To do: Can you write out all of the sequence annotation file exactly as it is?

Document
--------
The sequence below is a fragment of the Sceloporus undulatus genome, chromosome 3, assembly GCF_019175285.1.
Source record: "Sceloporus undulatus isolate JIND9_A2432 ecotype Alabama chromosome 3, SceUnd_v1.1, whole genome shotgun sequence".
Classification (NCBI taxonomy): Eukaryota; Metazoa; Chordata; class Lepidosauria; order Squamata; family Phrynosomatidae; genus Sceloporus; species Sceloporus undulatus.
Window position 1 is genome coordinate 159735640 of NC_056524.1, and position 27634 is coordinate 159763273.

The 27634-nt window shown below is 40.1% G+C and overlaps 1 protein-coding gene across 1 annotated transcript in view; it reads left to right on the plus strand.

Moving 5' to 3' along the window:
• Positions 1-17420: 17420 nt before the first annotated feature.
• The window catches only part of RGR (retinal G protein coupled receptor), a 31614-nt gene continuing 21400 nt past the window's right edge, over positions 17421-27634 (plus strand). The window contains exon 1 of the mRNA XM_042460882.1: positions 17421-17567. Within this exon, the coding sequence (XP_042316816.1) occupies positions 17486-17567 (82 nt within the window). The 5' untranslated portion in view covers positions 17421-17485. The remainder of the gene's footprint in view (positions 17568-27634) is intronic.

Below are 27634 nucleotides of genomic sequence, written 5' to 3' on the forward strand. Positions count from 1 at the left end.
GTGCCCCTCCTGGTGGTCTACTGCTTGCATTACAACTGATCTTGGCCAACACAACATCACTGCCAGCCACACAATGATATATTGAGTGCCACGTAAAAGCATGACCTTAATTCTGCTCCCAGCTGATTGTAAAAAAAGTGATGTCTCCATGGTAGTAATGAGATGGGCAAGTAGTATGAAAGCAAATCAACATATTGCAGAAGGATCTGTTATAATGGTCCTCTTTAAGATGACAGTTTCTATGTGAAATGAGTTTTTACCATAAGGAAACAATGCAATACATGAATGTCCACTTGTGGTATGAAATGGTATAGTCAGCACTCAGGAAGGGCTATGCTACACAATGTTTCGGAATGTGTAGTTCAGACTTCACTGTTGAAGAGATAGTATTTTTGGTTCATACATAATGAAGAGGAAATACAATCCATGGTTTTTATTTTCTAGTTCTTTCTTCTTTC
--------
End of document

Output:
The sequence below is a fragment of the Sceloporus undulatus genome, chromosome 3, assembly GCF_019175285.1.
Source record: "Sceloporus undulatus isolate JIND9_A2432 ecotype Alabama chromosome 3, SceUnd_v1.1, whole genome shotgun sequence".
Classification (NCBI taxonomy): Eukaryota; Metazoa; Chordata; class Lepidosauria; order Squamata; family Phrynosomatidae; genus Sceloporus; species Sceloporus undulatus.
Window position 1 is genome coordinate 159735640 of NC_056524.1, and position 27634 is coordinate 159763273.

The 27634-nt window shown below is 40.1% G+C and overlaps 1 protein-coding gene across 1 annotated transcript in view; it reads left to right on the plus strand.

Moving 5' to 3' along the window:
• Positions 1-17420: 17420 nt before the first annotated feature.
• The window catches only part of RGR (retinal G protein coupled receptor), a 31614-nt gene continuing 21400 nt past the window's right edge, over positions 17421-27634 (plus strand). The window contains exon 1 of the mRNA XM_042460882.1: positions 17421-17567. Within this exon, the coding sequence (XP_042316816.1) occupies positions 17486-17567 (82 nt within the window). The 5' untranslated portion in view covers positions 17421-17485. The remainder of the gene's footprint in view (positions 17568-27634) is intronic.

Below are 27634 nucleotides of genomic sequence, written 5' to 3' on the forward strand. Positions count from 1 at the left end.
GTGCCCCTCCTGGTGGTCTACTGCTTGCATTACAACTGATCTTGGCCAACACAACATCACTGCCAGCCACACAATGATATATTGAGTGCCACGTAAAAGCATGACCTTAATTCTGCTCCCAGCTGATTGTAAAAAAAGTGATGTCTCCATGGTAGTAATGAGATGGGCAAGTAGTATGAAAGCAAATCAACATATTGCAGAAGGATCTGTTATAATGGTCCTCTTTAAGATGACAGTTTCTATGTGAAATGAGTTTTTACCATAAGGAAACAATGCAATACATGAATGTCCACTTGTGGTATGAAATGGTATAGTCAGCACTCAGGAAGGGCTATGCTACACAATGTTTCGGAATGTGTAGTTCAGACTTCACTGTTGAAGAGATAGTATTTTTGGTTCATACATAATGAAGAGGAAATACAATCCATGGTTTTTATTTTCTAGTTCTTTCTTCTTTC